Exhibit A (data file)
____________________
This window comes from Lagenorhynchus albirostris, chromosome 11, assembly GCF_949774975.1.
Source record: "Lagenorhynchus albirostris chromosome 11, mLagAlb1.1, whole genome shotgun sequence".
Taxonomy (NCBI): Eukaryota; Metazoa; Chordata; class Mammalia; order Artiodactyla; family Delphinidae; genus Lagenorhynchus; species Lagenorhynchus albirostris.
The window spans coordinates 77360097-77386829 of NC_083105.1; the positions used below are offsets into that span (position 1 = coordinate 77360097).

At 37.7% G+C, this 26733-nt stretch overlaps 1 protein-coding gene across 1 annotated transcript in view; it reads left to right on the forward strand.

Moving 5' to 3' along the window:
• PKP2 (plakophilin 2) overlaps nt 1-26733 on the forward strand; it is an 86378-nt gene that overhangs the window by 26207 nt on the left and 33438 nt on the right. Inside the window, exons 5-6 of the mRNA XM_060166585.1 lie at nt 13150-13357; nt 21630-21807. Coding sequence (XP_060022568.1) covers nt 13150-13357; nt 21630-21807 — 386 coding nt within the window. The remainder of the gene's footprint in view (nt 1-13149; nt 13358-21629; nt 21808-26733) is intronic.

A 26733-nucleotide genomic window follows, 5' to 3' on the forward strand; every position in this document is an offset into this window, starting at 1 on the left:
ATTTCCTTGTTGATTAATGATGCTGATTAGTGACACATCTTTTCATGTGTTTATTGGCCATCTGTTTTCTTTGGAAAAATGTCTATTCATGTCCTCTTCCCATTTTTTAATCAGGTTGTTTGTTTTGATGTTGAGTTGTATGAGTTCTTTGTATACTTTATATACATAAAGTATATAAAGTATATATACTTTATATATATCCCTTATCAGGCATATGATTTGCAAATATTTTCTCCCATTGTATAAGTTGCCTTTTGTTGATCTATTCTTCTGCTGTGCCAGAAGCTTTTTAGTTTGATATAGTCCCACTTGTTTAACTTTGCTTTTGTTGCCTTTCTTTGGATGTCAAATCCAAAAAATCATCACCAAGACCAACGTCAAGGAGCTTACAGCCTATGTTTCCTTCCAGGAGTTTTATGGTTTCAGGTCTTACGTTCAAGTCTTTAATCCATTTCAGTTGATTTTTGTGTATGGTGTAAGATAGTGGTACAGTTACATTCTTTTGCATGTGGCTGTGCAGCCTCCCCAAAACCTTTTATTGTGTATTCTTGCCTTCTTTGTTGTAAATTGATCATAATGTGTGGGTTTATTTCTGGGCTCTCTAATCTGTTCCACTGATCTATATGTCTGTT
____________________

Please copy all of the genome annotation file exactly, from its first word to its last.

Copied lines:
This window comes from Lagenorhynchus albirostris, chromosome 11, assembly GCF_949774975.1.
Source record: "Lagenorhynchus albirostris chromosome 11, mLagAlb1.1, whole genome shotgun sequence".
Taxonomy (NCBI): Eukaryota; Metazoa; Chordata; class Mammalia; order Artiodactyla; family Delphinidae; genus Lagenorhynchus; species Lagenorhynchus albirostris.
The window spans coordinates 77360097-77386829 of NC_083105.1; the positions used below are offsets into that span (position 1 = coordinate 77360097).

At 37.7% G+C, this 26733-nt stretch overlaps 1 protein-coding gene across 1 annotated transcript in view; it reads left to right on the forward strand.

Moving 5' to 3' along the window:
• PKP2 (plakophilin 2) overlaps nt 1-26733 on the forward strand; it is an 86378-nt gene that overhangs the window by 26207 nt on the left and 33438 nt on the right. Inside the window, exons 5-6 of the mRNA XM_060166585.1 lie at nt 13150-13357; nt 21630-21807. Coding sequence (XP_060022568.1) covers nt 13150-13357; nt 21630-21807 — 386 coding nt within the window. The remainder of the gene's footprint in view (nt 1-13149; nt 13358-21629; nt 21808-26733) is intronic.

A 26733-nucleotide genomic window follows, 5' to 3' on the forward strand; every position in this document is an offset into this window, starting at 1 on the left:
ATTTCCTTGTTGATTAATGATGCTGATTAGTGACACATCTTTTCATGTGTTTATTGGCCATCTGTTTTCTTTGGAAAAATGTCTATTCATGTCCTCTTCCCATTTTTTAATCAGGTTGTTTGTTTTGATGTTGAGTTGTATGAGTTCTTTGTATACTTTATATACATAAAGTATATAAAGTATATATACTTTATATATATCCCTTATCAGGCATATGATTTGCAAATATTTTCTCCCATTGTATAAGTTGCCTTTTGTTGATCTATTCTTCTGCTGTGCCAGAAGCTTTTTAGTTTGATATAGTCCCACTTGTTTAACTTTGCTTTTGTTGCCTTTCTTTGGATGTCAAATCCAAAAAATCATCACCAAGACCAACGTCAAGGAGCTTACAGCCTATGTTTCCTTCCAGGAGTTTTATGGTTTCAGGTCTTACGTTCAAGTCTTTAATCCATTTCAGTTGATTTTTGTGTATGGTGTAAGATAGTGGTACAGTTACATTCTTTTGCATGTGGCTGTGCAGCCTCCCCAAAACCTTTTATTGTGTATTCTTGCCTTCTTTGTTGTAAATTGATCATAATGTGTGGGTTTATTTCTGGGCTCTCTAATCTGTTCCACTGATCTATATGTCTGTT